Generating OpenApi specification from Spring Boot

by Andreas Grub | 629 words | ~3 min read


An OpenAPI specification file is a document describing the (HTTP) API endpoints of your application. Based on the specification, you can generate clients directly interacting with your application for almost any programming languages. For example, this is convenient for frontend development using the application’s backend API.
You may know it also as “Swagger”, which is the former name for the OpenAPI specification version 2. It has now become an open initiative to promote well-documented application APIs everywhere.

Today, we proudly present a new library for generating OpenAPI v3 specifications from your running Spring Boot application. The development was supported by QAware and is now released on GitHub.

This post highlights some features what this library can do. You can also just skip reading and just include its Spring Boot Starter to give it a shot:


After opening /swagger-ui relative to your application’s endpoint in your browser, you should see something like:

Swagger UI of WebMVC demo

If you don’t see that, please open an issue. The above screenshot is taken from the included WebMVC demo application, but it works also just the same for WebFlux.

Why this library?

If you like to read only a few sentences why:

The library was built from ground up without any prerequisite except Spring Core. It natively supports WebMVC and WebFlux and is customizable to any extent thanks to Spring Boot auto-configurations. The library adheres to as many “Spring best practices” as known to the authors and treats code quality and exhaustive testing as a first class citizen.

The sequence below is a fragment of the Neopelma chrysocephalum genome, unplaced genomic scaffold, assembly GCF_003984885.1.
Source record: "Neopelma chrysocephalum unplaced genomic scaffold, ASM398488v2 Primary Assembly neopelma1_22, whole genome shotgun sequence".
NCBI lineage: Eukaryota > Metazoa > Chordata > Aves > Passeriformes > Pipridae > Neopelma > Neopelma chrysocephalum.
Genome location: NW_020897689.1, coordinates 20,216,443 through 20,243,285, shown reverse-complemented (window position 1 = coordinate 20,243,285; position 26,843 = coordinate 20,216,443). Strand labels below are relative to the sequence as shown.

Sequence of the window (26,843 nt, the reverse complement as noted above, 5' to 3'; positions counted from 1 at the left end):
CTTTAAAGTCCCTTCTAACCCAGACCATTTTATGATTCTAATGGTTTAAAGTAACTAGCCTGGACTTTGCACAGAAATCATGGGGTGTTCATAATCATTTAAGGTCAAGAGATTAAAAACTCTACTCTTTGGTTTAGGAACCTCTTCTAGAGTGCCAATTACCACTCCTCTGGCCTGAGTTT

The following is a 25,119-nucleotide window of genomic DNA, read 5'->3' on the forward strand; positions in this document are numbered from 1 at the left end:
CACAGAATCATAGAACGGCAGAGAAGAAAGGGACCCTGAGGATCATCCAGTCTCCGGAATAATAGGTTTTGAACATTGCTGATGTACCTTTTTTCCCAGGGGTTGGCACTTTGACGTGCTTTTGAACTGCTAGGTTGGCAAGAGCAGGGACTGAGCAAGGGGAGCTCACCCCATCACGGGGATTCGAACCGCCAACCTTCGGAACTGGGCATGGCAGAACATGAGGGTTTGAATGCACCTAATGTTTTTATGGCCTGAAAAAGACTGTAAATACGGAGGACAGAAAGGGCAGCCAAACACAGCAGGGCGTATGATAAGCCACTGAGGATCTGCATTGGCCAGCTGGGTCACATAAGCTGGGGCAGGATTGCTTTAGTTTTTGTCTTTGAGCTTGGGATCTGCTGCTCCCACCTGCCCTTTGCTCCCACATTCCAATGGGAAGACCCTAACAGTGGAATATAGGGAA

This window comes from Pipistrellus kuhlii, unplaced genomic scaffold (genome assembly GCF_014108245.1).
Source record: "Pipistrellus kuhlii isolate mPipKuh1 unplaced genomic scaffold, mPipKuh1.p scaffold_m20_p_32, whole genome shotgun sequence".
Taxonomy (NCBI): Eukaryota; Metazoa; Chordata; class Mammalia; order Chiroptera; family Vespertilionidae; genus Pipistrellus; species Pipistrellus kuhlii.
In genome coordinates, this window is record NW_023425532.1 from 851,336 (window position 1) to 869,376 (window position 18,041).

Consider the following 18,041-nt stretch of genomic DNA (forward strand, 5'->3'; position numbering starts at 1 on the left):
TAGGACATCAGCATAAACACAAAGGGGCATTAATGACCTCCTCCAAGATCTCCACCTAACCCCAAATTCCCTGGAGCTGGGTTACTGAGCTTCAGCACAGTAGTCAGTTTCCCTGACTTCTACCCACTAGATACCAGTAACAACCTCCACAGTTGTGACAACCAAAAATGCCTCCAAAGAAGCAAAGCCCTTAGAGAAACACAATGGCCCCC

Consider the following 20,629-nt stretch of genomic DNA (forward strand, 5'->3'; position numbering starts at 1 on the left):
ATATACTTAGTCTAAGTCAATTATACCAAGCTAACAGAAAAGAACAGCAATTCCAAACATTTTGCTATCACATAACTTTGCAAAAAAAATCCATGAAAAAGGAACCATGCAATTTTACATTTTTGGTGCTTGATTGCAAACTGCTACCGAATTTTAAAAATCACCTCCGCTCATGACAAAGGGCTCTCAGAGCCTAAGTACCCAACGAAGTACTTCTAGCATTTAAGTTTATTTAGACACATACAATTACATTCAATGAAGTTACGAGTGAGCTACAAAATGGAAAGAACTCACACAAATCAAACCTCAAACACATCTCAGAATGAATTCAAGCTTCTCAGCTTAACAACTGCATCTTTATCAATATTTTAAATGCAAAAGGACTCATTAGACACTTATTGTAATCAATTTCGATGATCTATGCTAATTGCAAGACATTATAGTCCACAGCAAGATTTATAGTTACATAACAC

If you like a list of some (arbitrarily relevant) bullet points of reasons, here’s one:

  • Correctly handles Schema building for self-referencing (nested) types
  • Ships Swagger UI out-of-the-box without triggering Spring Boot’s WebJar auto-configuration
  • Supports WebFlux including Router Functions and WebMVC Handler Methods
  • Supports Content Negotiation within the limits of the OpenAPI specification
  • Is highly customizable using custom beans for filtering and adapting the generated model
  • Support JSON and (optional) YAML output of the specification

If you like to study examples, here’s a list:

Most of the above links point to integration tests of the library, which can be run as standalone Spring Boot applications.

If you like to read why not any other library, read the next paragraph.

Why not SpringFox or SpringDoc?

There have already been other libraries with a similar focus on the market, such as Spring Fox and Spring Doc.

Before starting this library, we have widely used Spring Fox in our projects but got more and more constrained by the library. Also, maintenance and inclusion of pull requests seemed to have died down in 2019, although it got more lively recently.

Spring Doc seemed to be the perfect alternative about a year ago, and one author of this new library actually tried to contribute and adapt the existing one. However, we found more and more that some useful things are not so easy to do even with Spring Doc, and started developing our own. It was also just a fun experience!


This library was developed by Dirk Kröhan and Andreas Grub and was gratefully supported by QAware by allowing us to do that during paid working hours. It was finally released thanks to the QAgarage day end of November, where many of us took the chance to do useful stuff but never found time for it outside the usual project churn.

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